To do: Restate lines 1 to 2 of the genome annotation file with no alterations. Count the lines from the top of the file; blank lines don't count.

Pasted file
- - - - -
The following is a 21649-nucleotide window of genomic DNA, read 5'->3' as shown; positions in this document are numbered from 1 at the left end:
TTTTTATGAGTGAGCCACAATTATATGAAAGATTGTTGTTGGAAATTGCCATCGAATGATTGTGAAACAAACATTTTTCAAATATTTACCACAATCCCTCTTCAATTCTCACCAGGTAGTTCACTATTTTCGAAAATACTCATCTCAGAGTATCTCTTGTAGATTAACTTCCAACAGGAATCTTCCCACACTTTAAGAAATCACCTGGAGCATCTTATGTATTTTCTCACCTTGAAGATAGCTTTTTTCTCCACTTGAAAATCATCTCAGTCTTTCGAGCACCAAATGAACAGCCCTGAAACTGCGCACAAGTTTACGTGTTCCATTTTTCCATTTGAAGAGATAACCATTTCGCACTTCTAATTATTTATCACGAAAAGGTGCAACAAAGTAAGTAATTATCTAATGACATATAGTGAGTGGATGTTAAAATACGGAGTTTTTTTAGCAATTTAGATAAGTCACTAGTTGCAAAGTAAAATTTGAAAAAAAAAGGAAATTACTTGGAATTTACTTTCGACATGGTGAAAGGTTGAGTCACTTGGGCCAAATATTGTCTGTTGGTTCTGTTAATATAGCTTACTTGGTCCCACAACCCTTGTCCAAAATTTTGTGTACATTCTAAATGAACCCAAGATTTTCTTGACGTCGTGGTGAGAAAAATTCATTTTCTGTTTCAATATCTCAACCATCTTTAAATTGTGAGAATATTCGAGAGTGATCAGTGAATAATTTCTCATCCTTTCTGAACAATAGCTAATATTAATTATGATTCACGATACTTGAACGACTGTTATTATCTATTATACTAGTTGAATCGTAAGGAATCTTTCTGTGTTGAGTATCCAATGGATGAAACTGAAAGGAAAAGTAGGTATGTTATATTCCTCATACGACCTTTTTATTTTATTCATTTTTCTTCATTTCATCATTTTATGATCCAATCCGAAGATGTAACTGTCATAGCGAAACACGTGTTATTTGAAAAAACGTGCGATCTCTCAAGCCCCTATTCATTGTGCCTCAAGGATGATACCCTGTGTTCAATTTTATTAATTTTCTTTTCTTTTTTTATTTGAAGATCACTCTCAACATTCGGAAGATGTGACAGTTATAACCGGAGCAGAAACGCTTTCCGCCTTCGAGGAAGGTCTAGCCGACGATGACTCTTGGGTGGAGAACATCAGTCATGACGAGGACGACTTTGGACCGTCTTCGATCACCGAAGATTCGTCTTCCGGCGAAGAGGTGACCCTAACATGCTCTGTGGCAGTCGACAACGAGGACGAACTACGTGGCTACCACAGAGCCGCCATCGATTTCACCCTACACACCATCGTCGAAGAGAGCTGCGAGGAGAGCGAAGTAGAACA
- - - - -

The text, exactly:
The following is a 21649-nucleotide window of genomic DNA, read 5'->3' as shown; positions in this document are numbered from 1 at the left end:
TTTTTATGAGTGAGCCACAATTATATGAAAGATTGTTGTTGGAAATTGCCATCGAATGATTGTGAAACAAACATTTTTCAAATATTTACCACAATCCCTCTTCAATTCTCACCAGGTAGTTCACTATTTTCGAAAATACTCATCTCAGAGTATCTCTTGTAGATTAACTTCCAACAGGAATCTTCCCACACTTTAAGAAATCACCTGGAGCATCTTATGTATTTTCTCACCTTGAAGATAGCTTTTTTCTCCACTTGAAAATCATCTCAGTCTTTCGAGCACCAAATGAACAGCCCTGAAACTGCGCACAAGTTTACGTGTTCCATTTTTCCATTTGAAGAGATAACCATTTCGCACTTCTAATTATTTATCACGAAAAGGTGCAACAAAGTAAGTAATTATCTAATGACATATAGTGAGTGGATGTTAAAATACGGAGTTTTTTTAGCAATTTAGATAAGTCACTAGTTGCAAAGTAAAATTTGAAAAAAAAAGGAAATTACTTGGAATTTACTTTCGACATGGTGAAAGGTTGAGTCACTTGGGCCAAATATTGTCTGTTGGTTCTGTTAATATAGCTTACTTGGTCCCACAACCCTTGTCCAAAATTTTGTGTACATTCTAAATGAACCCAAGATTTTCTTGACGTCGTGGTGAGAAAAATTCATTTTCTGTTTCAATATCTCAACCATCTTTAAATTGTGAGAATATTCGAGAGTGATCAGTGAATAATTTCTCATCCTTTCTGAACAATAGCTAATATTAATTATGATTCACGATACTTGAACGACTGTTATTATCTATTATACTAGTTGAATCGTAAGGAATCTTTCTGTGTTGAGTATCCAATGGATGAAACTGAAAGGAAAAGTAGGTATGTTATATTCCTCATACGACCTTTTTATTTTATTCATTTTTCTTCATTTCATCATTTTATGATCCAATCCGAAGATGTAACTGTCATAGCGAAACACGTGTTATTTGAAAAAACGTGCGATCTCTCAAGCCCCTATTCATTGTGCCTCAAGGATGATACCCTGTGTTCAATTTTATTAATTTTCTTTTCTTTTTTTATTTGAAGATCACTCTCAACATTCGGAAGATGTGACAGTTATAACCGGAGCAGAAACGCTTTCCGCCTTCGAGGAAGGTCTAGCCGACGATGACTCTTGGGTGGAGAACATCAGTCATGACGAGGACGACTTTGGACCGTCTTCGATCACCGAAGATTCGTCTTCCGGCGAAGAGGTGACCCTAACATGCTCTGTGGCAGTCGACAACGAGGACGAACTACGTGGCTACCACAGAGCCGCCATCGATTTCACCCTACACACCATCGTCGAAGAGAGCTGCGAGGAGAGCGAAGTAGAACA